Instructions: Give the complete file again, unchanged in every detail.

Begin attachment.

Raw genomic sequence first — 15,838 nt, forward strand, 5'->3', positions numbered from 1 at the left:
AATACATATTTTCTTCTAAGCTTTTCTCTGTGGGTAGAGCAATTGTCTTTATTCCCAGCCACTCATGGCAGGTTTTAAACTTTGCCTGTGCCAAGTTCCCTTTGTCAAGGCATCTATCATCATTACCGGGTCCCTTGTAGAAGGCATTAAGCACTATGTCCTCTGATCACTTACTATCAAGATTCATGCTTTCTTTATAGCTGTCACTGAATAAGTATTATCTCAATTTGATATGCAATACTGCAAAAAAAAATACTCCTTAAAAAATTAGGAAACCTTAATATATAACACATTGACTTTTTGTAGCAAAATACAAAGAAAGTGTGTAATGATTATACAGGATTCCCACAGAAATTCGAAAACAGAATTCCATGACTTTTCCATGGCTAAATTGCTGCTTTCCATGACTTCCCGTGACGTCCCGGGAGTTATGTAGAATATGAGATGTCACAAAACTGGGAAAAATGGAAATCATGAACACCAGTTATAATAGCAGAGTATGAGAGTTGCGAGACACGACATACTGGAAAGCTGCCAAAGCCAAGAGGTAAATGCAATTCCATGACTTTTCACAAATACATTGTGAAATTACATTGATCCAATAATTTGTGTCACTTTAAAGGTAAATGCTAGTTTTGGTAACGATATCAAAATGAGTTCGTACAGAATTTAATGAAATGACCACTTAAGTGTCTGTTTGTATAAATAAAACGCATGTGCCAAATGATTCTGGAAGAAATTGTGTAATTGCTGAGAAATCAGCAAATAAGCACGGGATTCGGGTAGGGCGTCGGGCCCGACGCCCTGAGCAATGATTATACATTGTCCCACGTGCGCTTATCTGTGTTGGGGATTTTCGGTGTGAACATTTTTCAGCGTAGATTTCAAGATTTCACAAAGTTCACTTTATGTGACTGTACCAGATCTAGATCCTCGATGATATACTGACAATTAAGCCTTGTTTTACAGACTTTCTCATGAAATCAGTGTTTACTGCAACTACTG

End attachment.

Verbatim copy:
Raw genomic sequence first — 15,838 nt, forward strand, 5'->3', positions numbered from 1 at the left:
AATACATATTTTCTTCTAAGCTTTTCTCTGTGGGTAGAGCAATTGTCTTTATTCCCAGCCACTCATGGCAGGTTTTAAACTTTGCCTGTGCCAAGTTCCCTTTGTCAAGGCATCTATCATCATTACCGGGTCCCTTGTAGAAGGCATTAAGCACTATGTCCTCTGATCACTTACTATCAAGATTCATGCTTTCTTTATAGCTGTCACTGAATAAGTATTATCTCAATTTGATATGCAATACTGCAAAAAAAAATACTCCTTAAAAAATTAGGAAACCTTAATATATAACACATTGACTTTTTGTAGCAAAATACAAAGAAAGTGTGTAATGATTATACAGGATTCCCACAGAAATTCGAAAACAGAATTCCATGACTTTTCCATGGCTAAATTGCTGCTTTCCATGACTTCCCGTGACGTCCCGGGAGTTATGTAGAATATGAGATGTCACAAAACTGGGAAAAATGGAAATCATGAACACCAGTTATAATAGCAGAGTATGAGAGTTGCGAGACACGACATACTGGAAAGCTGCCAAAGCCAAGAGGTAAATGCAATTCCATGACTTTTCACAAATACATTGTGAAATTACATTGATCCAATAATTTGTGTCACTTTAAAGGTAAATGCTAGTTTTGGTAACGATATCAAAATGAGTTCGTACAGAATTTAATGAAATGACCACTTAAGTGTCTGTTTGTATAAATAAAACGCATGTGCCAAATGATTCTGGAAGAAATTGTGTAATTGCTGAGAAATCAGCAAATAAGCACGGGATTCGGGTAGGGCGTCGGGCCCGACGCCCTGAGCAATGATTATACATTGTCCCACGTGCGCTTATCTGTGTTGGGGATTTTCGGTGTGAACATTTTTCAGCGTAGATTTCAAGATTTCACAAAGTTCACTTTATGTGACTGTACCAGATCTAGATCCTCGATGATATACTGACAATTAAGCCTTGTTTTACAGACTTTCTCATGAAATCAGTGTTTACTGCAACTACTG